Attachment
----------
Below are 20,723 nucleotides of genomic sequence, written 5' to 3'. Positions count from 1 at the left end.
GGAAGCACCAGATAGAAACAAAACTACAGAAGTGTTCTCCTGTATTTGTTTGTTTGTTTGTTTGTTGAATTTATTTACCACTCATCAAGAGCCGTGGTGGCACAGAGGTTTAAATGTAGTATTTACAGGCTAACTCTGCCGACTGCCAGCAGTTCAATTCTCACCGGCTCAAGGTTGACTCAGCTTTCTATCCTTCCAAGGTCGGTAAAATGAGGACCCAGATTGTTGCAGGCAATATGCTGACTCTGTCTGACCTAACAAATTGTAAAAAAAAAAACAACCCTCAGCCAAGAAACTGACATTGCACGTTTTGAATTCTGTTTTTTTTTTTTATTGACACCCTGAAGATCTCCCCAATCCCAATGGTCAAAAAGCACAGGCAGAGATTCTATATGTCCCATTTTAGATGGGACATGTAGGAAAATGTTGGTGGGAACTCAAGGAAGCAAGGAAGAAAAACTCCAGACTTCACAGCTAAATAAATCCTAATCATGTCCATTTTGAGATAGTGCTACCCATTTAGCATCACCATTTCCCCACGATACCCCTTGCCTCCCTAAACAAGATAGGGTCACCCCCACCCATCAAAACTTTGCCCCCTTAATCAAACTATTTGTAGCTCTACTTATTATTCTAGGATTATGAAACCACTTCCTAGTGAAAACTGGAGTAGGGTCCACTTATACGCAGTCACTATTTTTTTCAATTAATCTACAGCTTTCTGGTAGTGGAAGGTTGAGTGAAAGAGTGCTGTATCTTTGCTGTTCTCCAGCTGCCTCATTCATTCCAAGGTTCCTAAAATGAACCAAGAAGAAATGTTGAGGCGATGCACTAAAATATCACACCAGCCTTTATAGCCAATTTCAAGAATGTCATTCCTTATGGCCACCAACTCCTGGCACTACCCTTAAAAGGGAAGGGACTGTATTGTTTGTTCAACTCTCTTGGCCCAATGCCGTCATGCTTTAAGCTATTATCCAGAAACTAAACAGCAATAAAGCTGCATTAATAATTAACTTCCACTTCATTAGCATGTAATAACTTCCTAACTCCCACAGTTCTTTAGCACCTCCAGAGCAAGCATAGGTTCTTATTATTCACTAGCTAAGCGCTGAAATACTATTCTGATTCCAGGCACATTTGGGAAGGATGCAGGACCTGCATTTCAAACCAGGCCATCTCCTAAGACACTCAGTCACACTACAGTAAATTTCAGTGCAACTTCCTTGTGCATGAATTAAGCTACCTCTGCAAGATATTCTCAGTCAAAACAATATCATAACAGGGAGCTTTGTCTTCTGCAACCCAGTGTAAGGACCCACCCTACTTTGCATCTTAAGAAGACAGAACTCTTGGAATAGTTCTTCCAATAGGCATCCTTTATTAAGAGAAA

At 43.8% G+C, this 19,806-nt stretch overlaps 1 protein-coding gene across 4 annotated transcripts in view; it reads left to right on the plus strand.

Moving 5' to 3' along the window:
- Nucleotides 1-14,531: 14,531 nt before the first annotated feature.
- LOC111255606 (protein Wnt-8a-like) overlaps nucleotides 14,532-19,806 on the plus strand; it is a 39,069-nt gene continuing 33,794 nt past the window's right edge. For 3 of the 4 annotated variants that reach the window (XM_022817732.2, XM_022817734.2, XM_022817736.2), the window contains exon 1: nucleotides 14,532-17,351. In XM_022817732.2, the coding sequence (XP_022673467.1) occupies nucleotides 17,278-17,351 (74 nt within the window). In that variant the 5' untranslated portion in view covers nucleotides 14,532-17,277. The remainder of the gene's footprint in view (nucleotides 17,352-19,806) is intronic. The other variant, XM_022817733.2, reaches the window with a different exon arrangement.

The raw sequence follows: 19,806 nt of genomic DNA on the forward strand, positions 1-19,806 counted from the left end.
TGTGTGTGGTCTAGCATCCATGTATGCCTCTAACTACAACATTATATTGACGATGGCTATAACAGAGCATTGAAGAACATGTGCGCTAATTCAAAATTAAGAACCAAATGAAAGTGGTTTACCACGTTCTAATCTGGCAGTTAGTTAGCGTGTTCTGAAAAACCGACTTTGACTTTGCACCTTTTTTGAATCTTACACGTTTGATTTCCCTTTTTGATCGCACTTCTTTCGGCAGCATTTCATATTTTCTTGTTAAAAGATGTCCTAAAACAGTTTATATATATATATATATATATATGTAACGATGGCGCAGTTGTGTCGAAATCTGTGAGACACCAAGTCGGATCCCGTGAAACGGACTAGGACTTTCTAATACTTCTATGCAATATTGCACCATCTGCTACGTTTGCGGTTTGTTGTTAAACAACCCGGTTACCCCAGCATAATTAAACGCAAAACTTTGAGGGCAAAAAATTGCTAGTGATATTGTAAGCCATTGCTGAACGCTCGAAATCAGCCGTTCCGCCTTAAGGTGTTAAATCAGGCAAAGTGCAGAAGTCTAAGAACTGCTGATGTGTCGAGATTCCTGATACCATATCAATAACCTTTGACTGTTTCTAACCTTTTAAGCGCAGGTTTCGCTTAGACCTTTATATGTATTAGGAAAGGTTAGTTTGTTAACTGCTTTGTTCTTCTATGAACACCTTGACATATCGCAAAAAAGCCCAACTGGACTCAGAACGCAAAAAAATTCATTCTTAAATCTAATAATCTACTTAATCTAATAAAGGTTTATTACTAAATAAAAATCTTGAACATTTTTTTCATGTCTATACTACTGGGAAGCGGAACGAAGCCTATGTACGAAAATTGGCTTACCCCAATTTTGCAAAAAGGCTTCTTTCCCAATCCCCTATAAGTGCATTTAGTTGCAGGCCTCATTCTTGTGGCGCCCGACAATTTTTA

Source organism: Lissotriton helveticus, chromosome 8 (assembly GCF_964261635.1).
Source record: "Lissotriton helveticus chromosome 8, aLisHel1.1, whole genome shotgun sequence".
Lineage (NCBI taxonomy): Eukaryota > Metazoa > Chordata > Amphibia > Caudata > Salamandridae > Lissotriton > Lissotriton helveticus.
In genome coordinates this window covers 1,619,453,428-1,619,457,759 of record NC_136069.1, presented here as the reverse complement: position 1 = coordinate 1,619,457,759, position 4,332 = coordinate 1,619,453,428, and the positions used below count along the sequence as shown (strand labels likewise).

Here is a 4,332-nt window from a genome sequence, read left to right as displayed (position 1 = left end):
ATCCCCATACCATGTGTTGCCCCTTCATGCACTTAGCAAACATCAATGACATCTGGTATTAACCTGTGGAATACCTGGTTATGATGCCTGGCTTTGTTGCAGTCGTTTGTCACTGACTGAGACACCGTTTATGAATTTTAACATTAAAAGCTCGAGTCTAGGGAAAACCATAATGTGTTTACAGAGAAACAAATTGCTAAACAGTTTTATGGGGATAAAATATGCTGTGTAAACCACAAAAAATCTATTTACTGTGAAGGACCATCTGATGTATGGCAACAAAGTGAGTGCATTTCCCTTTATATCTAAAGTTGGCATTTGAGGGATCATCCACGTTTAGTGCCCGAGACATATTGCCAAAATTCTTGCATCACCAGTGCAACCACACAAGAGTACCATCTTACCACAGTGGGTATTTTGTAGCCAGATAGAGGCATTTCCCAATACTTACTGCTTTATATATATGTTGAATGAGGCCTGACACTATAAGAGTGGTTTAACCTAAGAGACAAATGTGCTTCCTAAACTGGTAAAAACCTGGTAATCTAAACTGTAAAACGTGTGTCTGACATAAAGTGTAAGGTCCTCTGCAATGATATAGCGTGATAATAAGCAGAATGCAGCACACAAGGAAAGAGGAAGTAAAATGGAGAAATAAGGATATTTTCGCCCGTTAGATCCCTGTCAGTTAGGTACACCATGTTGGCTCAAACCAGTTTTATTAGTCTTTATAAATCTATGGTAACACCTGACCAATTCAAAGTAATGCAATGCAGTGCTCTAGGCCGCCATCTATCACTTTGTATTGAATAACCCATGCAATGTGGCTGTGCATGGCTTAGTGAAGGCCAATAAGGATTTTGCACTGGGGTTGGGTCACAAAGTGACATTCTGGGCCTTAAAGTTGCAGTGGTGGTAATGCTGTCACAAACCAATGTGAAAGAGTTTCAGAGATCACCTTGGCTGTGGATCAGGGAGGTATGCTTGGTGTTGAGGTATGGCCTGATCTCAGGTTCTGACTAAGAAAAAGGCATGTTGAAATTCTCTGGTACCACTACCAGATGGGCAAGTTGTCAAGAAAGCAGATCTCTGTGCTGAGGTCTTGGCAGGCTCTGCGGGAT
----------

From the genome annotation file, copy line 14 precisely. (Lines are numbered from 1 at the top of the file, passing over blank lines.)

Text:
ATCCCCATACCATGTGTTGCCCCTTCATGCACTTAGCAAACATCAATGACATCTGGTATTAACCTGTGGAATACCTGGTTATGATGCCTGGCTTTGTTGCAGTCGTTTGTCACTGACTGAGACACCGTTTATGAATTTTAACATTAAAAGCTCGAGTCTAGGGAAAACCATAATGTGTTTACAGAGAAACAAATTGCTAAACAGTTTTATGGGGATAAAATATGCTGTGTAAACCACAAAAAATCTATTTACTGTGAAGGACCATCTGATGTATGGCAACAAAGTGAGTGCATTTCCCTTTATATCTAAAGTTGGCATTTGAGGGATCATCCACGTTTAGTGCCCGAGACATATTGCCAAAATTCTTGCATCACCAGTGCAACCACACAAGAGTACCATCTTACCACAGTGGGTATTTTGTAGCCAGATAGAGGCATTTCCCAATACTTACTGCTTTATATATATGTTGAATGAGGCCTGACACTATAAGAGTGGTTTAACCTAAGAGACAAATGTGCTTCCTAAACTGGTAAAAACCTGGTAATCTAAACTGTAAAACGTGTGTCTGACATAAAGTGTAAGGTCCTCTGCAATGATATAGCGTGATAATAAGCAGAATGCAGCACACAAGGAAAGAGGAAGTAAAATGGAGAAATAAGGATATTTTCGCCCGTTAGATCCCTGTCAGTTAGGTACACCATGTTGGCTCAAACCAGTTTTATTAGTCTTTATAAATCTATGGTAACACCTGACCAATTCAAAGTAATGCAATGCAGTGCTCTAGGCCGCCATCTATCACTTTGTATTGAATAACCCATGCAATGTGGCTGTGCATGGCTTAGTGAAGGCCAATAAGGATTTTGCACTGGGGTTGGGTCACAAAGTGACATTCTGGGCCTTAAAGTTGCAGTGGTGGTAATGCTGTCACAAACCAATGTGAAAGAGTTTCAGAGATCACCTTGGCTGTGGATCAGGGAGGTATGCTTGGTGTTGAGGTATGGCCTGATCTCAGGTTCTGACTAAGAAAAAGGCATGTTGAAATTCTCTGGTACCACTACCAGATGGGCAAGTTGTCAAGAAAGCAGATCTCTGTGCTGAGGTCTTGGCAGGCTCTGCGGGAT